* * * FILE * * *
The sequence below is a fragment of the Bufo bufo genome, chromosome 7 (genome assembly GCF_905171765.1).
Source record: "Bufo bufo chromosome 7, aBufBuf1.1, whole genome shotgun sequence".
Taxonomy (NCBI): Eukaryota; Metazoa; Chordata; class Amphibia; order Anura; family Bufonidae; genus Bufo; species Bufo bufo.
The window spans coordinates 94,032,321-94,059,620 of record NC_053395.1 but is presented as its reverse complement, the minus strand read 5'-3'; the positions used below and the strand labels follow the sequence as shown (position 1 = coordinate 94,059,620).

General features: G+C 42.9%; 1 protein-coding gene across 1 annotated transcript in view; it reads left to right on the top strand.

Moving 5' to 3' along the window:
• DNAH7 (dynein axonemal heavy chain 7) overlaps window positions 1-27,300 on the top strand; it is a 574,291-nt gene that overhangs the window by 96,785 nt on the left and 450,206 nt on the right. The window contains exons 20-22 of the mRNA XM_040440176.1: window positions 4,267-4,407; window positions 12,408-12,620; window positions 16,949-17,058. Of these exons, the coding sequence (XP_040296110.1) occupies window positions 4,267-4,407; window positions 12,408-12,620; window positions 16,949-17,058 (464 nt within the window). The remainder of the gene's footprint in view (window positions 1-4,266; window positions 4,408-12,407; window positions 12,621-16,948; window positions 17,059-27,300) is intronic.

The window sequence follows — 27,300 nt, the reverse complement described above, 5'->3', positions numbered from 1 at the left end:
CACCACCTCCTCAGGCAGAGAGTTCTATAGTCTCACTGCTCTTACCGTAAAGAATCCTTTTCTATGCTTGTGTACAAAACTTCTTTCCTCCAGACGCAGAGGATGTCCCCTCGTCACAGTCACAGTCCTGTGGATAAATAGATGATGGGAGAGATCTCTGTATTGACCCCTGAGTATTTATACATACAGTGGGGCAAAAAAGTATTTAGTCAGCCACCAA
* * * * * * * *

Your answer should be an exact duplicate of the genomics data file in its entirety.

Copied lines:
The sequence below is a fragment of the Bufo bufo genome, chromosome 7 (genome assembly GCF_905171765.1).
Source record: "Bufo bufo chromosome 7, aBufBuf1.1, whole genome shotgun sequence".
Taxonomy (NCBI): Eukaryota; Metazoa; Chordata; class Amphibia; order Anura; family Bufonidae; genus Bufo; species Bufo bufo.
The window spans coordinates 94,032,321-94,059,620 of record NC_053395.1 but is presented as its reverse complement, the minus strand read 5'-3'; the positions used below and the strand labels follow the sequence as shown (position 1 = coordinate 94,059,620).

General features: G+C 42.9%; 1 protein-coding gene across 1 annotated transcript in view; it reads left to right on the top strand.

Moving 5' to 3' along the window:
• DNAH7 (dynein axonemal heavy chain 7) overlaps window positions 1-27,300 on the top strand; it is a 574,291-nt gene that overhangs the window by 96,785 nt on the left and 450,206 nt on the right. The window contains exons 20-22 of the mRNA XM_040440176.1: window positions 4,267-4,407; window positions 12,408-12,620; window positions 16,949-17,058. Of these exons, the coding sequence (XP_040296110.1) occupies window positions 4,267-4,407; window positions 12,408-12,620; window positions 16,949-17,058 (464 nt within the window). The remainder of the gene's footprint in view (window positions 1-4,266; window positions 4,408-12,407; window positions 12,621-16,948; window positions 17,059-27,300) is intronic.

The window sequence follows — 27,300 nt, the reverse complement described above, 5'->3', positions numbered from 1 at the left end:
CACCACCTCCTCAGGCAGAGAGTTCTATAGTCTCACTGCTCTTACCGTAAAGAATCCTTTTCTATGCTTGTGTACAAAACTTCTTTCCTCCAGACGCAGAGGATGTCCCCTCGTCACAGTCACAGTCCTGTGGATAAATAGATGATGGGAGAGATCTCTGTATTGACCCCTGAGTATTTATACATACAGTGGGGCAAAAAAGTATTTAGTCAGCCACCAA